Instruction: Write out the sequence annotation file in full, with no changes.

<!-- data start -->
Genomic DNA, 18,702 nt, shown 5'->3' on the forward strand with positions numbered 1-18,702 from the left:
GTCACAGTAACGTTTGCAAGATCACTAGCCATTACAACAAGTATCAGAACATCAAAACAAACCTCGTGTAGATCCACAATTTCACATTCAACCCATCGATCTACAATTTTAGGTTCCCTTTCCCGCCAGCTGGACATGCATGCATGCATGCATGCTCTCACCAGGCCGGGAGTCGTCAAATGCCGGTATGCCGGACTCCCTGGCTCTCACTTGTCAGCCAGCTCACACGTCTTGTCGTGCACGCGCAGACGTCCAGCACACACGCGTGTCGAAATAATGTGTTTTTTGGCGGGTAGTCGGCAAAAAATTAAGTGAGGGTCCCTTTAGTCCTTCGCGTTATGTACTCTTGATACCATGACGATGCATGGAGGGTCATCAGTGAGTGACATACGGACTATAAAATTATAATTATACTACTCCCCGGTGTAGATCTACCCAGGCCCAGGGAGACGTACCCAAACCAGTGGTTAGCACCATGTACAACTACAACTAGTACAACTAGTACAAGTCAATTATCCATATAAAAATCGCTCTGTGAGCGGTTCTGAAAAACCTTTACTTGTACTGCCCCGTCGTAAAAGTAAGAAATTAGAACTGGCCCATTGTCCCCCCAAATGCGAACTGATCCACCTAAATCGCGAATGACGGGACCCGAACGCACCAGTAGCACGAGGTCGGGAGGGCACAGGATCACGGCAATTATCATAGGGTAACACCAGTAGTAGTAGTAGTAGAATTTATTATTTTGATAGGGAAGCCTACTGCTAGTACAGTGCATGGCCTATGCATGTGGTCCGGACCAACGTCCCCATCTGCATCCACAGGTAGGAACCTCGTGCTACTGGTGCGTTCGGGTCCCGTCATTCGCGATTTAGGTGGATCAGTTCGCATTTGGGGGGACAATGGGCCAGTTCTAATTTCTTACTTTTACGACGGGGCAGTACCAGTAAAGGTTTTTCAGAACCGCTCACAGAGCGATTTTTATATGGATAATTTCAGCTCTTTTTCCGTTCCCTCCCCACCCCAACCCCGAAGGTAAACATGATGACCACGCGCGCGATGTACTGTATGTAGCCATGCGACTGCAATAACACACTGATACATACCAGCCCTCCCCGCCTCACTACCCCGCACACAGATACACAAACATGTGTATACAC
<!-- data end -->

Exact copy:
Genomic DNA, 18,702 nt, shown 5'->3' on the forward strand with positions numbered 1-18,702 from the left:
GTCACAGTAACGTTTGCAAGATCACTAGCCATTACAACAAGTATCAGAACATCAAAACAAACCTCGTGTAGATCCACAATTTCACATTCAACCCATCGATCTACAATTTTAGGTTCCCTTTCCCGCCAGCTGGACATGCATGCATGCATGCATGCTCTCACCAGGCCGGGAGTCGTCAAATGCCGGTATGCCGGACTCCCTGGCTCTCACTTGTCAGCCAGCTCACACGTCTTGTCGTGCACGCGCAGACGTCCAGCACACACGCGTGTCGAAATAATGTGTTTTTTGGCGGGTAGTCGGCAAAAAATTAAGTGAGGGTCCCTTTAGTCCTTCGCGTTATGTACTCTTGATACCATGACGATGCATGGAGGGTCATCAGTGAGTGACATACGGACTATAAAATTATAATTATACTACTCCCCGGTGTAGATCTACCCAGGCCCAGGGAGACGTACCCAAACCAGTGGTTAGCACCATGTACAACTACAACTAGTACAACTAGTACAAGTCAATTATCCATATAAAAATCGCTCTGTGAGCGGTTCTGAAAAACCTTTACTTGTACTGCCCCGTCGTAAAAGTAAGAAATTAGAACTGGCCCATTGTCCCCCCAAATGCGAACTGATCCACCTAAATCGCGAATGACGGGACCCGAACGCACCAGTAGCACGAGGTCGGGAGGGCACAGGATCACGGCAATTATCATAGGGTAACACCAGTAGTAGTAGTAGTAGAATTTATTATTTTGATAGGGAAGCCTACTGCTAGTACAGTGCATGGCCTATGCATGTGGTCCGGACCAACGTCCCCATCTGCATCCACAGGTAGGAACCTCGTGCTACTGGTGCGTTCGGGTCCCGTCATTCGCGATTTAGGTGGATCAGTTCGCATTTGGGGGGACAATGGGCCAGTTCTAATTTCTTACTTTTACGACGGGGCAGTACCAGTAAAGGTTTTTCAGAACCGCTCACAGAGCGATTTTTATATGGATAATTTCAGCTCTTTTTCCGTTCCCTCCCCACCCCAACCCCGAAGGTAAACATGATGACCACGCGCGCGATGTACTGTATGTAGCCATGCGACTGCAATAACACACTGATACATACCAGCCCTCCCCGCCTCACTACCCCGCACACAGATACACAAACATGTGTATACAC